Can Technology Enhance Your Prayer Life? Yes!

Early one morning my phone pinged with a group text message.

Katie flies out today, and there’s a chance her flight could get canceled because of weather. Please pray she can leave on schedule.

Almost instantly, a response beeped through.

Will do, friend. I’d appreciate prayer for wisdom as we meet with the contractor who’s going to handle our bathroom reno.

A third friend hearted her request and added one of her own. 

I need prayer today, too. I pulled a muscle in my back, and it’s not getting better. I think I’m going to have to see a doctor.

Four hearts and another request:

The hurricane is supposed to make landfall tonight, so I might lose power. I’ll update you as soon as I can. Thanks for praying.

Before long, all six women had shared what weighed heaviest on our hearts. When the requests slowed, one member of the group took the initiative and texted a prayer that reflected what we were all praying. Five hearts amen-ed along.

Our group of friends didn’t begin as a prayer group. It began, of all things, as a writers critique group. A mutual friend gathered two women from Georgia, two from South Carolina, one from Ohio, and one from Florida to meet virtually to critique each other’s work. 

For the first few months, we gathered on Zoom to review each other’s writing and offer suggestions. As we read each other’s work and got to know each other, God began to knit our hearts together. Soon we weren’t just meeting once a month to talk about writing, we were texting each other with prayer requests.

An urgent situation would arise, and someone would text it out. 

Pray for Catherine. She’s taking her state board exams today.

The rest of us would stop what we were doing (or continue what we were doing) and pray a quick prayer. 

One morning, as the text messages and prayer requests flew between us, I was awed by the realization of what was taking place. Six prayer warriors, in six different places, were simultaneously lifting each other’s requests to the Lord in a chorus of faith and trust. It was a beautiful, powerful, Spirit-infused moment.

The Power of Praying Together

For many years I prayed alone at the start of each day, and I still do. I know God hears my prayers and answers them according to His will. James 5:16 reminds us, “The prayer of a righteous person has great power as it is working” (ESV).

At the same time, Scripture calls us to pray with other believers. Jesus reminded his disciples, “Again I say to you, if two of you agree on earth about anything they ask, it will be done for them by my Father in heaven. For where two or three are gathered in my name, there am I among them” (Matt. 18:19–20 ESV).

Acts 1:14 describes how the disciples in the upper room gathered to pray. “All these with one accord were devoting themselves to prayer” (ESV).

Acts 12:12 recounts how believers gathered in the home of John Mark’s mother to pray for Peter’s release from jail.

For millennia, the only way Christians could pray together was to gather in the same place. Now, with technology, we can organize a prayer meeting at any hour of the day or night, across continents, and even around the world.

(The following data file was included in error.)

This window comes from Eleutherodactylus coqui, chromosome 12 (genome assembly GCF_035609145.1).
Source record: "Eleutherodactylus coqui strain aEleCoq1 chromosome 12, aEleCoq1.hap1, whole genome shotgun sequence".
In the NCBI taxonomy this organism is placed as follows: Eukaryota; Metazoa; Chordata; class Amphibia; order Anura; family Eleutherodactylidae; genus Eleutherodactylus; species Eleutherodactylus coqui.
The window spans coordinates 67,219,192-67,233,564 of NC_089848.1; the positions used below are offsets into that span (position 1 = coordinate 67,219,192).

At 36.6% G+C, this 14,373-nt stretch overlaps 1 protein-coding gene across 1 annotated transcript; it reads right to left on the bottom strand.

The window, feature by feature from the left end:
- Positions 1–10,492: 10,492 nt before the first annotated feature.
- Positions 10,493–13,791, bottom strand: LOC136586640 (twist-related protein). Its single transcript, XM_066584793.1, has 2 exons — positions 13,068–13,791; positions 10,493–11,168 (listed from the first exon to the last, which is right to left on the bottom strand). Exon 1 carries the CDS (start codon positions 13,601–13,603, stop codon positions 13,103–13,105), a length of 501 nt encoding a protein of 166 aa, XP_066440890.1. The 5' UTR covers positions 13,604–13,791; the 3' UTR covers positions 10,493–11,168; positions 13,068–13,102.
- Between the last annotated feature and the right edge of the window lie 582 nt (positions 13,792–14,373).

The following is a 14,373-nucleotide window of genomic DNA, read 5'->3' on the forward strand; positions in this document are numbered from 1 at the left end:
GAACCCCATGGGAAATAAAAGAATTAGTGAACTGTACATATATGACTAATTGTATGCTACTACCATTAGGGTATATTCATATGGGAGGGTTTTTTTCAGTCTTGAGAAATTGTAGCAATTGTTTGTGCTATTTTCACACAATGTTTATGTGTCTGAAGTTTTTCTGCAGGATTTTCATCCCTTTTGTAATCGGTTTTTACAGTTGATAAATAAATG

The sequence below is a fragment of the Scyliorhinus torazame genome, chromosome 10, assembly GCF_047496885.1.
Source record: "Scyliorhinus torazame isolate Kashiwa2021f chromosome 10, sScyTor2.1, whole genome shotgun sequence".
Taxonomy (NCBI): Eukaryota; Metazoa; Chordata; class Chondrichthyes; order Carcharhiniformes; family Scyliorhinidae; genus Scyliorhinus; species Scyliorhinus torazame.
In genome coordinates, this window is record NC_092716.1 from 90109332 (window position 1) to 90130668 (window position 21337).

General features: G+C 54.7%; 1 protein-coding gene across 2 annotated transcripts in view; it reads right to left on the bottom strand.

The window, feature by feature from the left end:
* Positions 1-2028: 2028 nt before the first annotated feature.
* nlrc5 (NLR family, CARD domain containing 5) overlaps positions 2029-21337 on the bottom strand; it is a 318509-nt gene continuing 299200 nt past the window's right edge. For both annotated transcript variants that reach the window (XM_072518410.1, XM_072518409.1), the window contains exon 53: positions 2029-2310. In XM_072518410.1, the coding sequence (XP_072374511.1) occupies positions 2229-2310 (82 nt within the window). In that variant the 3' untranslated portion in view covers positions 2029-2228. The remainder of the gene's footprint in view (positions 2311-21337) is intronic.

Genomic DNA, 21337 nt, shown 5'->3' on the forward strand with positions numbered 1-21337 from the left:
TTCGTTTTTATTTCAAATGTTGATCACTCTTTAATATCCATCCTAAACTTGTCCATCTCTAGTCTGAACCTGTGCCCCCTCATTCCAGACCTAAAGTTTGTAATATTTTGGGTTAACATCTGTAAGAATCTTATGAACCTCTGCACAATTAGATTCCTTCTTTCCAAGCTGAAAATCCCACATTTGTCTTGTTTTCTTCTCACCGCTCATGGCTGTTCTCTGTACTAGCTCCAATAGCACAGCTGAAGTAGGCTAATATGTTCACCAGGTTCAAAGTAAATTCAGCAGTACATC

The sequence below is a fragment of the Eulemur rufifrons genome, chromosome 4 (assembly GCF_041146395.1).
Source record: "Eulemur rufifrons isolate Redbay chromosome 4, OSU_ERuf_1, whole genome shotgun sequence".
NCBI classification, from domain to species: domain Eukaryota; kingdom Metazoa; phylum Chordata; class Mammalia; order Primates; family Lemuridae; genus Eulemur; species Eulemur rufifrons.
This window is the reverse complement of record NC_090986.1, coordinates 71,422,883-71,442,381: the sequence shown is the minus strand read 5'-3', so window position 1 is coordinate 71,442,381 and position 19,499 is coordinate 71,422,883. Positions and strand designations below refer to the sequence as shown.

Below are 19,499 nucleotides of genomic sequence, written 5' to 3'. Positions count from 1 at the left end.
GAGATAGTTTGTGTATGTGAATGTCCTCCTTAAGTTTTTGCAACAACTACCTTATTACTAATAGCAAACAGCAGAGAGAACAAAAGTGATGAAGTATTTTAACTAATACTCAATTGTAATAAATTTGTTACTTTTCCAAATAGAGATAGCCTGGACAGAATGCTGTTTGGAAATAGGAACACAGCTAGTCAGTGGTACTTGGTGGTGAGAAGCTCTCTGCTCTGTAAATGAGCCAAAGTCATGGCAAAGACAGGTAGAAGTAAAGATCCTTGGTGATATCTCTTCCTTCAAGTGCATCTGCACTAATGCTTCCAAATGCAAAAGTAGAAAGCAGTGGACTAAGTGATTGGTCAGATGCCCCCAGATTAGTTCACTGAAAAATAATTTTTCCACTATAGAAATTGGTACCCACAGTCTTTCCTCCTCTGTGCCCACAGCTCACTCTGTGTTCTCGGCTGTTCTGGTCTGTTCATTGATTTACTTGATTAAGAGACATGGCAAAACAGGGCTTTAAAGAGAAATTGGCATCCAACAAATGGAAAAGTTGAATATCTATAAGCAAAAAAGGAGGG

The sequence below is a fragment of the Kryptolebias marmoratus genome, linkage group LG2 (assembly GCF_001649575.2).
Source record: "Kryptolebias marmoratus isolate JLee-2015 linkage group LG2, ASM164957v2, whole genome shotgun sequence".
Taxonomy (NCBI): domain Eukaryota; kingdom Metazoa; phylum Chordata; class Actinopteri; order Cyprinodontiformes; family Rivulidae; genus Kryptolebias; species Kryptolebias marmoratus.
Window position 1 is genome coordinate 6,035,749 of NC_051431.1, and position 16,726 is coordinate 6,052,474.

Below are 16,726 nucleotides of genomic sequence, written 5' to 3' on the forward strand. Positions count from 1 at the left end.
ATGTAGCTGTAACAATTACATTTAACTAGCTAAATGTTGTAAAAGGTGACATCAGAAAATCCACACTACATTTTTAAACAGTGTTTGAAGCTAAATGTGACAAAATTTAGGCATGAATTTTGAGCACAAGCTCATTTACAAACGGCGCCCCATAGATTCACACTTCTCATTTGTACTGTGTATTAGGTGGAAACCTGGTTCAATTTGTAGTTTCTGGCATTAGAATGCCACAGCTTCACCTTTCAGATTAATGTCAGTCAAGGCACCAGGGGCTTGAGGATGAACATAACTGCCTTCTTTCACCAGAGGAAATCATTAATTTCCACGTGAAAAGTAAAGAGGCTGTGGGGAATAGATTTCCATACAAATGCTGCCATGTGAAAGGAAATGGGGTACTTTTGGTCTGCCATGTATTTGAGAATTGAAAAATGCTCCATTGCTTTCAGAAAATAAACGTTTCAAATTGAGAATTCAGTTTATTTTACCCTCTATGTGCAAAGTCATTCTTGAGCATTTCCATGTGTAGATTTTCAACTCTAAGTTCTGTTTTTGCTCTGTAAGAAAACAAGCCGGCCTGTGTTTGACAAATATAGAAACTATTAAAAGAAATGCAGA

Technology is often used for evil, but imagine the eternal impact it could have if we utilize it to connect Christians and blanket our world in prayer.

Pick Up Your Phone . . . For Good!

Maybe you already do this. Or perhaps you’d like to know how to begin.

Think of one woman you know who loves Jesus. Grab your phone and text her.

Good morning! I’m grateful for your friendship, and I want to lift you up to God today. How may I pray for you?

When they respond, stop what you’re doing and pray for their request. Then text your prayer to her so she can know exactly what you prayed for. Your prayers don’t have to be elaborate (big fingers, small keyboards) to be meaningful and effective.

If she asks how she can pray for you, share a request or two. If she doesn’t, feel free to say, 

I’d love prayer for Hunter. He’s had a fever for three days. Thanks so much!

Be careful not to overwhelm your friend with requests, especially at first, but encourage her to share prayer needs as they arise. Take your cue from how she responds. Don’t be discouraged if it takes you a while to find your groove. Not everyone is interested in praying like this, but some are. 

If you have a group of believing friends, try it with them. My husband and I are part of a couples’ Bible study group. We created a group text to keep everyone informed about schedule changes or last-minute details. When one couple had a family crisis, we used it as a way to receive updates and share prayer requests. Our study isn’t meeting at the moment, but we continue to use our group text to share prayer needs. It’s an efficient, easy way to rally prayer warriors for spiritual battle.

I never expected a writers critique group to become one of my greatest sources of spiritual encouragement. I also didn’t expect to be able to pray, at a moment’s notice, for and with believers all over the country. Yet through the fellowship of the Spirit and the miracle of technology, I can. 

And you can too.

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